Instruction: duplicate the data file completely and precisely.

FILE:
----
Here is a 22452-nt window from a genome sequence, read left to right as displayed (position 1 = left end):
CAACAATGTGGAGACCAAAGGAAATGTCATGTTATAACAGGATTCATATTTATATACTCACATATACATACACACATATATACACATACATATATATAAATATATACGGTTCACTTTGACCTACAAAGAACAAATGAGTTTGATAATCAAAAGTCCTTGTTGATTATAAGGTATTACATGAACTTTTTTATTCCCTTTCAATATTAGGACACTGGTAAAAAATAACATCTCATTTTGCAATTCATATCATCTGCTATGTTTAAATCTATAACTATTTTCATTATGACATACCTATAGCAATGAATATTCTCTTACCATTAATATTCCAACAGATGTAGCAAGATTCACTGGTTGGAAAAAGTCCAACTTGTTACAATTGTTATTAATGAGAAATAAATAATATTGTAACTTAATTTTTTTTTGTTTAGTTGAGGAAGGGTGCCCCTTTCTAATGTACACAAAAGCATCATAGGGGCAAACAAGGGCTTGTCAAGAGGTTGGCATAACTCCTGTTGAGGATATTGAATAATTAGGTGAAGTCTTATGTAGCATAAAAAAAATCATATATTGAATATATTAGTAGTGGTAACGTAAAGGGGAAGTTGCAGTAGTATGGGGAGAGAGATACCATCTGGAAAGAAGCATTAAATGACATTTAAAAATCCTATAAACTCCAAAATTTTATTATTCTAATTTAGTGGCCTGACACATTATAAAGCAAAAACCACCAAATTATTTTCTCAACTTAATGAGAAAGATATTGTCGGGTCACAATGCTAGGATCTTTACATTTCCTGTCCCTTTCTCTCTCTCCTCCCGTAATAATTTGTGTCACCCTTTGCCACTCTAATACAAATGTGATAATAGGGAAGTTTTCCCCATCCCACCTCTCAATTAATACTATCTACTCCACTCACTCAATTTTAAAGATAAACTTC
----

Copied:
Here is a 22452-nt window from a genome sequence, read left to right as displayed (position 1 = left end):
CAACAATGTGGAGACCAAAGGAAATGTCATGTTATAACAGGATTCATATTTATATACTCACATATACATACACACATATATACACATACATATATATAAATATATACGGTTCACTTTGACCTACAAAGAACAAATGAGTTTGATAATCAAAAGTCCTTGTTGATTATAAGGTATTACATGAACTTTTTTATTCCCTTTCAATATTAGGACACTGGTAAAAAATAACATCTCATTTTGCAATTCATATCATCTGCTATGTTTAAATCTATAACTATTTTCATTATGACATACCTATAGCAATGAATATTCTCTTACCATTAATATTCCAACAGATGTAGCAAGATTCACTGGTTGGAAAAAGTCCAACTTGTTACAATTGTTATTAATGAGAAATAAATAATATTGTAACTTAATTTTTTTTTGTTTAGTTGAGGAAGGGTGCCCCTTTCTAATGTACACAAAAGCATCATAGGGGCAAACAAGGGCTTGTCAAGAGGTTGGCATAACTCCTGTTGAGGATATTGAATAATTAGGTGAAGTCTTATGTAGCATAAAAAAAATCATATATTGAATATATTAGTAGTGGTAACGTAAAGGGGAAGTTGCAGTAGTATGGGGAGAGAGATACCATCTGGAAAGAAGCATTAAATGACATTTAAAAATCCTATAAACTCCAAAATTTTATTATTCTAATTTAGTGGCCTGACACATTATAAAGCAAAAACCACCAAATTATTTTCTCAACTTAATGAGAAAGATATTGTCGGGTCACAATGCTAGGATCTTTACATTTCCTGTCCCTTTCTCTCTCTCCTCCCGTAATAATTTGTGTCACCCTTTGCCACTCTAATACAAATGTGATAATAGGGAAGTTTTCCCCATCCCACCTCTCAATTAATACTATCTACTCCACTCACTCAATTTTAAAGATAAACTTC